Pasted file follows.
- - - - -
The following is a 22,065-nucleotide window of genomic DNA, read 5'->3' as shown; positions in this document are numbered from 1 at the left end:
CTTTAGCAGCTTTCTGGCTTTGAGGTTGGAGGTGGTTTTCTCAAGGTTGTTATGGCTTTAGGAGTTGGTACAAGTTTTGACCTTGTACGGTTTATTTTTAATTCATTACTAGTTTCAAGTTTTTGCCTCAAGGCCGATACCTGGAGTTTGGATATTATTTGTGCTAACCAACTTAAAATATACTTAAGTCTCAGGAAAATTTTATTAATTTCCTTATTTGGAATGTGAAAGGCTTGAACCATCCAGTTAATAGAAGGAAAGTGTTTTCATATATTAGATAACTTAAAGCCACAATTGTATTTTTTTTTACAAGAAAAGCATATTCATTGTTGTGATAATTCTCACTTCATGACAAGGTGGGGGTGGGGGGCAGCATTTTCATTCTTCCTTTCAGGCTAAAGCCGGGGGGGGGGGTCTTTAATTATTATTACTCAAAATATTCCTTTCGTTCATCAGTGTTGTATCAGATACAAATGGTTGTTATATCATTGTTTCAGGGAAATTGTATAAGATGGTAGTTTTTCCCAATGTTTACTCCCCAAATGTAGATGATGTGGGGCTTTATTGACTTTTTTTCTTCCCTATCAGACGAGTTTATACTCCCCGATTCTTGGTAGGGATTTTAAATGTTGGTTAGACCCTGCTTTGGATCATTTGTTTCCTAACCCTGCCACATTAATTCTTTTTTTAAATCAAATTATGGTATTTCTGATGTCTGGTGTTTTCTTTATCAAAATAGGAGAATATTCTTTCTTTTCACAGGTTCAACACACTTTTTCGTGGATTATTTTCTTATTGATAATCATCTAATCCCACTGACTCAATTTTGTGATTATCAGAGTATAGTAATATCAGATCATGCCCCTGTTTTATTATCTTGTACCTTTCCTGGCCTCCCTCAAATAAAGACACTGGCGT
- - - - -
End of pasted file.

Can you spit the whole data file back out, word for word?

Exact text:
The following is a 22,065-nucleotide window of genomic DNA, read 5'->3' as shown; positions in this document are numbered from 1 at the left end:
CTTTAGCAGCTTTCTGGCTTTGAGGTTGGAGGTGGTTTTCTCAAGGTTGTTATGGCTTTAGGAGTTGGTACAAGTTTTGACCTTGTACGGTTTATTTTTAATTCATTACTAGTTTCAAGTTTTTGCCTCAAGGCCGATACCTGGAGTTTGGATATTATTTGTGCTAACCAACTTAAAATATACTTAAGTCTCAGGAAAATTTTATTAATTTCCTTATTTGGAATGTGAAAGGCTTGAACCATCCAGTTAATAGAAGGAAAGTGTTTTCATATATTAGATAACTTAAAGCCACAATTGTATTTTTTTTTACAAGAAAAGCATATTCATTGTTGTGATAATTCTCACTTCATGACAAGGTGGGGGTGGGGGGCAGCATTTTCATTCTTCCTTTCAGGCTAAAGCCGGGGGGGGGGGTCTTTAATTATTATTACTCAAAATATTCCTTTCGTTCATCAGTGTTGTATCAGATACAAATGGTTGTTATATCATTGTTTCAGGGAAATTGTATAAGATGGTAGTTTTTCCCAATGTTTACTCCCCAAATGTAGATGATGTGGGGCTTTATTGACTTTTTTTCTTCCCTATCAGACGAGTTTATACTCCCCGATTCTTGGTAGGGATTTTAAATGTTGGTTAGACCCTGCTTTGGATCATTTGTTTCCTAACCCTGCCACATTAATTCTTTTTTTAAATCAAATTATGGTATTTCTGATGTCTGGTGTTTTCTTTATCAAAATAGGAGAATATTCTTTCTTTTCACAGGTTCAACACACTTTTTCGTGGATTATTTTCTTATTGATAATCATCTAATCCCACTGACTCAATTTTGTGATTATCAGAGTATAGTAATATCAGATCATGCCCCTGTTTTATTATCTTGTACCTTTCCTGGCCTCCCTCAAATAAAGACACTGGCGT